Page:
If you think this isn’t happening in the USA you’re dreaming. It’s a business model for organized crime:
Last April, in one of the Trump administration’s first “diplomatic” ventures, the US fired 59 Tomahawk missiles on Syria, in stated retaliation for the latest alleged chemical attack by the Assad regime, the same “false flag” excuse which was used by the US to officially enter the conflict back in 2013 when military tensions between the US and Russia nearly resulted in a regional war.
Well, it appears that Assad is a relentless glutton for punishment, because not even a year later, the WaPo reported two weeks ago that the US is considering a new military action against Syria for – what else – retaliation against Assad’s latest chemical attack, which took place several weeks earlier.
How do we know Assad (and apparently, Russia) was behind the attack? We don’t: in fact, former Secretary of State Rex Tillerson, in a moment of bizarre honesty, admitted that he really doesn’t know much at all about “whoever conducted the attacks.” But hey: just like it is “highly likely” that Russia poisoned the former Russian double agent in the UK – with no proof yet – so it is “highly likely” that a clearly irrational Assad was once again behind an attack which he knew would provoke violent and aggressive retaliation by the US, and once again destabilize his regime.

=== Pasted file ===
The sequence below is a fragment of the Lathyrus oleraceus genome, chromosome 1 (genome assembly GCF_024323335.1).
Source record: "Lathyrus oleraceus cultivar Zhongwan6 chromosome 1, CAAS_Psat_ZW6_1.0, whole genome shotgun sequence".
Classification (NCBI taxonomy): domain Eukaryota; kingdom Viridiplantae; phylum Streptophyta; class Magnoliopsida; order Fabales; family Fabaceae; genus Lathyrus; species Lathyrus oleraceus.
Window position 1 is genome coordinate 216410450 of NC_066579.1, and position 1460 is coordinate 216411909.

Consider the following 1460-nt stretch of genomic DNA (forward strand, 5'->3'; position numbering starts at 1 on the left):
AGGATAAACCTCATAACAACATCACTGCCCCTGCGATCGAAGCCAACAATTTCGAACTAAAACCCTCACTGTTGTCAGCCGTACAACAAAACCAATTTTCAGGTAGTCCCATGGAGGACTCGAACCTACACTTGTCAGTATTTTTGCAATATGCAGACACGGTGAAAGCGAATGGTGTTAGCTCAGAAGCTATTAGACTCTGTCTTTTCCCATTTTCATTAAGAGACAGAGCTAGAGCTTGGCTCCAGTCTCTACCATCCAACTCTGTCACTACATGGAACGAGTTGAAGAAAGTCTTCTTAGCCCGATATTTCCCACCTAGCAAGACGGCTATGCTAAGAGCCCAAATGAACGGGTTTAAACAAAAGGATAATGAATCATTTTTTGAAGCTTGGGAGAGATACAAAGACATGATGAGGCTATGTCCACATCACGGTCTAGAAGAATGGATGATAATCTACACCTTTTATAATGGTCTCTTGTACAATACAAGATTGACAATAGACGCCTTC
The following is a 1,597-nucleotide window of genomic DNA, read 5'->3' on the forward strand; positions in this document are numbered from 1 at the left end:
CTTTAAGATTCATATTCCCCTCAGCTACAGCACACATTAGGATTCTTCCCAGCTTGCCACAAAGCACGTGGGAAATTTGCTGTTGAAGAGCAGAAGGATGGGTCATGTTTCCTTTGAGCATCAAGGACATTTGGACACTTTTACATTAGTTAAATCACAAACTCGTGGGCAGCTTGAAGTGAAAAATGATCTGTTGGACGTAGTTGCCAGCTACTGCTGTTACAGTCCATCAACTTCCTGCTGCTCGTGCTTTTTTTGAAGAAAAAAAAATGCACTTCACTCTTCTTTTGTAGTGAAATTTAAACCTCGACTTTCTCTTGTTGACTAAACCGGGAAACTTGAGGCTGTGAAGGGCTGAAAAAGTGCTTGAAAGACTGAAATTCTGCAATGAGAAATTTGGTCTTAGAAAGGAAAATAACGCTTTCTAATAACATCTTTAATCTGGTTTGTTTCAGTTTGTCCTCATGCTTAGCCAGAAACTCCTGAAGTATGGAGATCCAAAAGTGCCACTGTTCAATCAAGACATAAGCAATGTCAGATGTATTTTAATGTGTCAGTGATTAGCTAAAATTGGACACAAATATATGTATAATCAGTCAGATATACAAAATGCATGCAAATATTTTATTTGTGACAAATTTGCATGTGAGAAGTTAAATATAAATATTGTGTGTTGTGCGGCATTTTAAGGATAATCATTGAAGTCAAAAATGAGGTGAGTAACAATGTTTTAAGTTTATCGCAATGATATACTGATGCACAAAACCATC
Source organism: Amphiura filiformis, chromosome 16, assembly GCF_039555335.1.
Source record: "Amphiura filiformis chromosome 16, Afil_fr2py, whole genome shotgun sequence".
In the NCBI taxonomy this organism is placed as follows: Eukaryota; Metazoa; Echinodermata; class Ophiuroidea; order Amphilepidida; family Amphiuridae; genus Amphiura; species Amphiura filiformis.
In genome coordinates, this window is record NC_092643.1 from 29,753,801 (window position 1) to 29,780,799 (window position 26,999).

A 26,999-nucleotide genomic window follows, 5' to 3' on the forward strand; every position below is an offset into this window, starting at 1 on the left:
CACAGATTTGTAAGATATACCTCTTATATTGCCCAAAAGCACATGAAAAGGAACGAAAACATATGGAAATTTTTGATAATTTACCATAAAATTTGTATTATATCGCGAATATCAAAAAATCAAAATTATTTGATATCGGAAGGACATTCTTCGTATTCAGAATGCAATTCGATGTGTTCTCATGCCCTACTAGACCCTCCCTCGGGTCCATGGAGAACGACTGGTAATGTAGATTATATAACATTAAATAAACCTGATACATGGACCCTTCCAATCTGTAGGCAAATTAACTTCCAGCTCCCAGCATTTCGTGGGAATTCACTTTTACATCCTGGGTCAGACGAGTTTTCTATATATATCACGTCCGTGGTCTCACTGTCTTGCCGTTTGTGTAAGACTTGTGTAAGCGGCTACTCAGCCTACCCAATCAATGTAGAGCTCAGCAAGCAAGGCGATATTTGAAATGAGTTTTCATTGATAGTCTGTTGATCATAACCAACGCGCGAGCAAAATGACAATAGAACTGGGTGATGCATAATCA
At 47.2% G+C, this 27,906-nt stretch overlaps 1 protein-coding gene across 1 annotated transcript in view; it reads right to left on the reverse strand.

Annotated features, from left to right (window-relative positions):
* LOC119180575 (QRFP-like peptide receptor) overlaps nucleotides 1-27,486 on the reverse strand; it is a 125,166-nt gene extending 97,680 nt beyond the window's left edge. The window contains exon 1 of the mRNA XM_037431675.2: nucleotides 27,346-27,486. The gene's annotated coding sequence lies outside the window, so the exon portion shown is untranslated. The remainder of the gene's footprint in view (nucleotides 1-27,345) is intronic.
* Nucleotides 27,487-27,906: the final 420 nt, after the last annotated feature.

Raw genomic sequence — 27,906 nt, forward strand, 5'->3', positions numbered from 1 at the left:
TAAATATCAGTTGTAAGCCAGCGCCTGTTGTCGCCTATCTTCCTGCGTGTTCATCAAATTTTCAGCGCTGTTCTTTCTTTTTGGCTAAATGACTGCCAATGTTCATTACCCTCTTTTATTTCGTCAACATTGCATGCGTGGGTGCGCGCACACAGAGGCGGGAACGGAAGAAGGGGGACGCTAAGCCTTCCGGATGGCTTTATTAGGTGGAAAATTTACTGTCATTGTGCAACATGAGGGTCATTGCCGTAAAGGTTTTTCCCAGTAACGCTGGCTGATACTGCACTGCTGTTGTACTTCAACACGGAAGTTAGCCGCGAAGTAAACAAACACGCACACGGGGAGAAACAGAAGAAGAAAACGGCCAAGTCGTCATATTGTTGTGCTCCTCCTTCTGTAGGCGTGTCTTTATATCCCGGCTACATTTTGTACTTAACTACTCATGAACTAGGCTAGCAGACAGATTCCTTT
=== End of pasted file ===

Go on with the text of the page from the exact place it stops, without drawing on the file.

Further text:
And so we now wait for that flashing, red headline saying that US ships in the Mediterranean have launched a missile attack on Syria, just like a year ago. Only this time Russia – which is allied with the Assad regime – is not planning to be on the defensive, and according to Russia’s Defense Ministry, “US instructors” are currently training militants to stage false flag chemical attacks in south Syria, i.e., the catalyst that will be used to justify the US attack on Assad. The incidents, the ministry said, will be used a pretext for airstrikes on Syrian government troops and infrastructure.